In California, any ammonia installation is subject to rigorous inspection and operating procedures if the charge of ammonia in a system exceeds 500lb (220kg). This is not possible with a central plant using a pumped system, but by breaking the total installation into individual low charge modules it is easy to keep each module below the threshold limit. This will enable ammonia to be considered for installations which previously would not tolerate the risk of toxic consequences of leakage.
In this respect the majority of success stories have been where the end-user was actively involved in the construction decisions and took a “whole-life” approach.
This is an issue in markets where the person who pays for the construction is not the same as the person who has to budget for the operation, maintenance and replacement of the system. With the current issues concerning power and water availability around the world, operational costs are becoming a major factor.
Capital cost for the installation of an ammonia system remains a very significant factor compared to the cheaper HFO plants resulting in these less efficient cheaper plants being purchased. The expected life span of an HFO plant is said to be around 10 years, but for an ammonia system 30 years can be expected. Obviously with proper maintenance and care these figures can be extended. With the latest trends, new refrigerants are arriving on the market virtually every year. Who knows how long the most fashionable refrigerant will still be available, but you can rest assured ammonia – in whatever guise – will still be there?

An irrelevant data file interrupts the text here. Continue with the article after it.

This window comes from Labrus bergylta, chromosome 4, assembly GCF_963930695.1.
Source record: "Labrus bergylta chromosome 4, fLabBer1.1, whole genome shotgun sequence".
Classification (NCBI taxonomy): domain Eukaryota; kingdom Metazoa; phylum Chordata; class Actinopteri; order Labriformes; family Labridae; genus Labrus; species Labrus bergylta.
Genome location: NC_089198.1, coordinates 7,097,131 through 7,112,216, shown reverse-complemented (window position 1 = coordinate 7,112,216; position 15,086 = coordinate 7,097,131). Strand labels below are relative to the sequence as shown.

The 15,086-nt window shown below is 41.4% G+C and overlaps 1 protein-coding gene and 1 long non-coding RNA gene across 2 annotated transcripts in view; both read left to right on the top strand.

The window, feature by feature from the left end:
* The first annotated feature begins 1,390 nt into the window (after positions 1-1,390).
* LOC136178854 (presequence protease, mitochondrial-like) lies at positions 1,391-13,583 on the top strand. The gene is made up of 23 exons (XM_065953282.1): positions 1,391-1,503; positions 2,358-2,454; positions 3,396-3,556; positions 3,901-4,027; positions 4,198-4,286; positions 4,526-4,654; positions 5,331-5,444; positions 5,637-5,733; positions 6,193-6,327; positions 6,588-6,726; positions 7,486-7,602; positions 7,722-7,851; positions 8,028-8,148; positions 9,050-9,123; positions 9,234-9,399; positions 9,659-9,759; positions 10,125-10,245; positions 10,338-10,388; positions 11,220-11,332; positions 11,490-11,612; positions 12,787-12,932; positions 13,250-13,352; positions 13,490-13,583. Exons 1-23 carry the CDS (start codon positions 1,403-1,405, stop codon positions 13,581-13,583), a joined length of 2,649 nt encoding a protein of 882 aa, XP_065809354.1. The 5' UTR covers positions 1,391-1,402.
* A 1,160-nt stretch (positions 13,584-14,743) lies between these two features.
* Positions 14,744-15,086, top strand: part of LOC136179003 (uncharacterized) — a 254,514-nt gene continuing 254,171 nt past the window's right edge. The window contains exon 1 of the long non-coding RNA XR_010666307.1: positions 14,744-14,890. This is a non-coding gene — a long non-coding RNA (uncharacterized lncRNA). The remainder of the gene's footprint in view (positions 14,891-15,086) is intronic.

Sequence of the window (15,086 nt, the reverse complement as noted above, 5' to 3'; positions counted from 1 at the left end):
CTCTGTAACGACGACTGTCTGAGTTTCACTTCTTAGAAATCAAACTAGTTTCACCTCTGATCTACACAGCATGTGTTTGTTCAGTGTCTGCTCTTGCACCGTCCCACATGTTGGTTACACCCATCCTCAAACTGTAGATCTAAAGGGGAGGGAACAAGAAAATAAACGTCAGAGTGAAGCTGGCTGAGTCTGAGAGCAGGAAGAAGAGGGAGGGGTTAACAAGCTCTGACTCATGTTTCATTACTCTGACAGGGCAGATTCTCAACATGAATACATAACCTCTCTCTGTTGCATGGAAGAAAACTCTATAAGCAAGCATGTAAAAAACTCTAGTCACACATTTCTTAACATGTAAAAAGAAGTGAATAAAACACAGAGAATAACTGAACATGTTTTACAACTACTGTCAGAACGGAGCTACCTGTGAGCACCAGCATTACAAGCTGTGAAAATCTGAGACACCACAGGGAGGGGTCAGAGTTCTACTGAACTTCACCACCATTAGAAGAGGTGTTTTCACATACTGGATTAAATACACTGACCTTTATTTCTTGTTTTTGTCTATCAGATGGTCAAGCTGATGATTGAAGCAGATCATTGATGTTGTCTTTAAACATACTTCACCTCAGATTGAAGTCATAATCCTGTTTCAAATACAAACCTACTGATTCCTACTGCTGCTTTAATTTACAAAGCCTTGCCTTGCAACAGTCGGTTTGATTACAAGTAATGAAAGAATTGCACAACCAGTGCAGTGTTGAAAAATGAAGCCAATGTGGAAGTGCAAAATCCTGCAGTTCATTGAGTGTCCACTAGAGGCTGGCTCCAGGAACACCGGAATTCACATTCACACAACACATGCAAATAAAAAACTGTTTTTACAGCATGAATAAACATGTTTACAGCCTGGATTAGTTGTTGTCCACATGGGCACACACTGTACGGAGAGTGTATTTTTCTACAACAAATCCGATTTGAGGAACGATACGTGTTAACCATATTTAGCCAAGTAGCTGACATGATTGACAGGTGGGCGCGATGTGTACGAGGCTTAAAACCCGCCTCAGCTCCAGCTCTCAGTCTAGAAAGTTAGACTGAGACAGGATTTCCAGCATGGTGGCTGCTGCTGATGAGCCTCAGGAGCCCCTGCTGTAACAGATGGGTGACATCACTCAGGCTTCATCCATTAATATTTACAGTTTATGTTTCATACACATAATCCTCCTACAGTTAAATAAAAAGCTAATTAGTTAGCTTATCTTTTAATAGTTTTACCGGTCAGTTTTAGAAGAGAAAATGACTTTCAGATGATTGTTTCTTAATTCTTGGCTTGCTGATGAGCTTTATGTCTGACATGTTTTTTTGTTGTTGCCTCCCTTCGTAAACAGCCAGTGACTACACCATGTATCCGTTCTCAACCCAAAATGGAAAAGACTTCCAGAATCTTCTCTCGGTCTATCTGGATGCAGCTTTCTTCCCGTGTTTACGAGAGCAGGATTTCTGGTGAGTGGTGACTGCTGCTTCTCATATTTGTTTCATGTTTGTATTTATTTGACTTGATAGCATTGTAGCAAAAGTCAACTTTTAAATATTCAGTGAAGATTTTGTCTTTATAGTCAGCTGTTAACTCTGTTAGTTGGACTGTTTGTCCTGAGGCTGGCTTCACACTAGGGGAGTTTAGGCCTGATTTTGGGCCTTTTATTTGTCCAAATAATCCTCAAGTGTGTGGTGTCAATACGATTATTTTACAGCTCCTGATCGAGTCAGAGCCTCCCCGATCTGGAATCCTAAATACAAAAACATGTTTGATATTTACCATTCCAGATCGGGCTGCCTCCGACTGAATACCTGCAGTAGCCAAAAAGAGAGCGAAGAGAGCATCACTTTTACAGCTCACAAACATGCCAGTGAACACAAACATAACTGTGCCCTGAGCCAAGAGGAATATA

However, if it is not possible to engineer innovative designs and significant cost reductions in the manufacturing and deployment of ammonia and CO2 systems then there is a risk that the ground which has been gained in new areas of installation will be lost to cheaper HFO plants. In some instances, an ammonia plant has a payback period of two years against other refrigerants. From there, it’s all money in the bank.
Overseas, ammonia will continue to be the preferred refrigerant for industrial systems in jurisdictions where its use is permitted. Countries which have in recent years moved away from ammonia for industrial applications due to the safety concerns related to large site installed systems can benefit greatly from the new designs of low charge, high efficiency systems that are being developed. This should also bring about a significant increase in the use of ammonia in developing economies.
Safety is always an important consideration, and both ammonia and CO2 have developed an excellent safety record, totally compatible with the fluorocarbon sector, over the last 30 years. There is a very good understanding of what it takes to design a safe system and how that level of security can be maintained. With the exception of the toxicity of ammonia in direct systems, safety should not, in most cases, be a reason for rejecting ammonia systems as they can be designed to be as safe as any other system.